IS MAJOR CONFLICT A THING OF THE PAST?
Colonel James J. Learmont
United Kingdom Army
U.S. Army War College Class of 2011
The views expressed in the document are those of the author and do not necessarily reflect the official policy or position of the U.S. Army War College, the U.S. Department of the Army, the United Kingdom Army, the U.S. Department of Defense, the UK Ministry of Defence, or the U.S. and U.K. Governments.
The United Kingdom Strategic Defense and Security Review published its findings on 20 October 2010. The central
tenet of this review is that hybrid conflict, as seen most recently in Iraq and Afghanistan, is the dominant feature of
warfare in the twenty-first century. Speeches by senior British politicians and military leaders indicate that their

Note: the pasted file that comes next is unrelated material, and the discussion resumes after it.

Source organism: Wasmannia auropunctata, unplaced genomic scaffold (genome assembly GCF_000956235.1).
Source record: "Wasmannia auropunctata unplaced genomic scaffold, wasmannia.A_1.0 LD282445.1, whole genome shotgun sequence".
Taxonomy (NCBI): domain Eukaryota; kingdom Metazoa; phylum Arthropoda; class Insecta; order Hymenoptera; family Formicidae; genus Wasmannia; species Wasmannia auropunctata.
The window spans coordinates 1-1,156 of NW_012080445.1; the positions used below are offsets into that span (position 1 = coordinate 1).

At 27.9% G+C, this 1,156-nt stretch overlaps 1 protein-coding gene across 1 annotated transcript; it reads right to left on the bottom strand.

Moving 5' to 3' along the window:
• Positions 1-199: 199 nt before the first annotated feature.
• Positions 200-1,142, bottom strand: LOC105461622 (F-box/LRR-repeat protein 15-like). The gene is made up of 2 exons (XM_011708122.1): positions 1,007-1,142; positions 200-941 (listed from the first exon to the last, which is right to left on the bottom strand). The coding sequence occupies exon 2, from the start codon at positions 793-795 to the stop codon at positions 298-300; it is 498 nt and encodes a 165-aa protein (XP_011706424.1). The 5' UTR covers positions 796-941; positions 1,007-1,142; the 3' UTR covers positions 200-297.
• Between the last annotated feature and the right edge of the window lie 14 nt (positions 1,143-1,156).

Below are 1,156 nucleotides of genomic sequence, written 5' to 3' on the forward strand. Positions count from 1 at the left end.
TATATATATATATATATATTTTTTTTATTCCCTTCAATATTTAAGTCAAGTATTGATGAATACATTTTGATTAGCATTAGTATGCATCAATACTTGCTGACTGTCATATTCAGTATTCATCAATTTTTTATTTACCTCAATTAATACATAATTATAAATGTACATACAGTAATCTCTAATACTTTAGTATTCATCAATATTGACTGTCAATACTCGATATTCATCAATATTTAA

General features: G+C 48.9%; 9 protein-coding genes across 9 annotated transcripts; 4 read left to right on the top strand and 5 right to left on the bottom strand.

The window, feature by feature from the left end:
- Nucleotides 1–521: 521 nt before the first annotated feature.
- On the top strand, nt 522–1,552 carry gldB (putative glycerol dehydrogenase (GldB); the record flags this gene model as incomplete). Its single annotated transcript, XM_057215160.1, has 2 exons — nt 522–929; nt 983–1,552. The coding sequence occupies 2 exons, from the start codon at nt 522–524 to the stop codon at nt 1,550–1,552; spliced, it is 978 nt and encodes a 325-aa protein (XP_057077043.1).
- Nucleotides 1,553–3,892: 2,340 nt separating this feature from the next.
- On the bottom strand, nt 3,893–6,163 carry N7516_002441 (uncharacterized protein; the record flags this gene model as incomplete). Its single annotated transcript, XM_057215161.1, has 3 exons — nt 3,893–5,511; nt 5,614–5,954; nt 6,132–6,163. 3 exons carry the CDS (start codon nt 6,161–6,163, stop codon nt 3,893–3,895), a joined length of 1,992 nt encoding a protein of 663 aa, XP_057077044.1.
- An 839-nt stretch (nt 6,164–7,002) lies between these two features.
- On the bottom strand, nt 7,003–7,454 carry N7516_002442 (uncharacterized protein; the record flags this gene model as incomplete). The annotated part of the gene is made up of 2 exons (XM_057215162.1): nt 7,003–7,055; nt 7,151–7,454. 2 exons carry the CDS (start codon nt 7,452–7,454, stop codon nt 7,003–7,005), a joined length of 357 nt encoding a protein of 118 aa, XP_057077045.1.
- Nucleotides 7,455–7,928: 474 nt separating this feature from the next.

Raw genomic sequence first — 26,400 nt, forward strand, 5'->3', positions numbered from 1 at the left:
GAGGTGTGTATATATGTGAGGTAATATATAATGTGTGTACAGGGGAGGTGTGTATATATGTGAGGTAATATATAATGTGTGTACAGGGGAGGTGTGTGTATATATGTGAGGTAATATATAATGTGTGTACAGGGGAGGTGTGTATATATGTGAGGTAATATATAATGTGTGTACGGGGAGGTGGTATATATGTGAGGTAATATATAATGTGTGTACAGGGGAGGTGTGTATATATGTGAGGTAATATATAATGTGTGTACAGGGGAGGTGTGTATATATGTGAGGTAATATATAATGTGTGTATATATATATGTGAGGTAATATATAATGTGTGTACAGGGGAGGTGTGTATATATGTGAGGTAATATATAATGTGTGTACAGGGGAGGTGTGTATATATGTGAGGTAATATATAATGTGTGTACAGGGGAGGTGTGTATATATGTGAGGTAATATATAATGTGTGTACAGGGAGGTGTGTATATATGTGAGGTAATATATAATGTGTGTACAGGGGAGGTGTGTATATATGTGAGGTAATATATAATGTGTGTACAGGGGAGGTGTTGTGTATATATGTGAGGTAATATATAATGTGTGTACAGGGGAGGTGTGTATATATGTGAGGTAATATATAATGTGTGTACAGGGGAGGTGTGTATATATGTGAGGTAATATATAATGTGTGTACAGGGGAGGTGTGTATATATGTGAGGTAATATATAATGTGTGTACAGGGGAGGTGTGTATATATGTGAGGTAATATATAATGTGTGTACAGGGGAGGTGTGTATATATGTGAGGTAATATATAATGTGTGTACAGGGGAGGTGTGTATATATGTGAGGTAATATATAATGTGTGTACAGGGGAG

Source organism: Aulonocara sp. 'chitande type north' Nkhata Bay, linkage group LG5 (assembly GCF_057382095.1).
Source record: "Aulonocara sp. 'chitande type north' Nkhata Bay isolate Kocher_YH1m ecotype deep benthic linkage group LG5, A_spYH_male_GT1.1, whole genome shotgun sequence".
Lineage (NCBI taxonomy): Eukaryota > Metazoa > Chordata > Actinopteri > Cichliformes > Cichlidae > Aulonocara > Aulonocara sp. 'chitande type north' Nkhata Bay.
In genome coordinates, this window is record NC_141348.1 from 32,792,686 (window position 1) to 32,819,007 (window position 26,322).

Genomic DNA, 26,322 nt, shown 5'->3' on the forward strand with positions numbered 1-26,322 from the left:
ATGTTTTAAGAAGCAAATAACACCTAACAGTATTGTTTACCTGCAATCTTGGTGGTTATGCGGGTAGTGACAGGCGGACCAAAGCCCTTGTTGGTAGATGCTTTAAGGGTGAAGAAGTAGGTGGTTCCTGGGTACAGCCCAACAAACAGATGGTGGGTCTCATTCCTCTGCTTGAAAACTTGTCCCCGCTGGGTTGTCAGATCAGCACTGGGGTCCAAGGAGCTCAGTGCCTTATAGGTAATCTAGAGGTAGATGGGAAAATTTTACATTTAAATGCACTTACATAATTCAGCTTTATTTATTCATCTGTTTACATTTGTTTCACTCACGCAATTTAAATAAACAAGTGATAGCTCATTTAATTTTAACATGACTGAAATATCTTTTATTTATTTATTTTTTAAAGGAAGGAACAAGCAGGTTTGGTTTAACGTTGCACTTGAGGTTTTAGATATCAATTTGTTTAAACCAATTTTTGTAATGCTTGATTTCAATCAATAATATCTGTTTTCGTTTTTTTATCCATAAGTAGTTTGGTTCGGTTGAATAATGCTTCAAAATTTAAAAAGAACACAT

vision for the future may be either misinformed or driven by economic factors rather than a comprehensive
assessment of the future operating environment. With future force structures, organization and equipment
procurement programs dependent on this vision, it is essential that they are based on the correct assumptions.
This U.S. Army War College International Fellow student author argues:
--- a review of the world history would suggest that major state-on-state warfare has not become completely a thing of
---the potential shift in the balance of power between the United States and China might prove to be the
catalyst to global-scale instability.
---when combined with global trends and historical flash points, there is the
potential to create the strategic shock that could precipitate great power state-on-state conflict.
He concludes that the United
Kingdom therefore needs to reconsider its grand strategy for the twenty-first century and structure its armed forces
for major combat operations.
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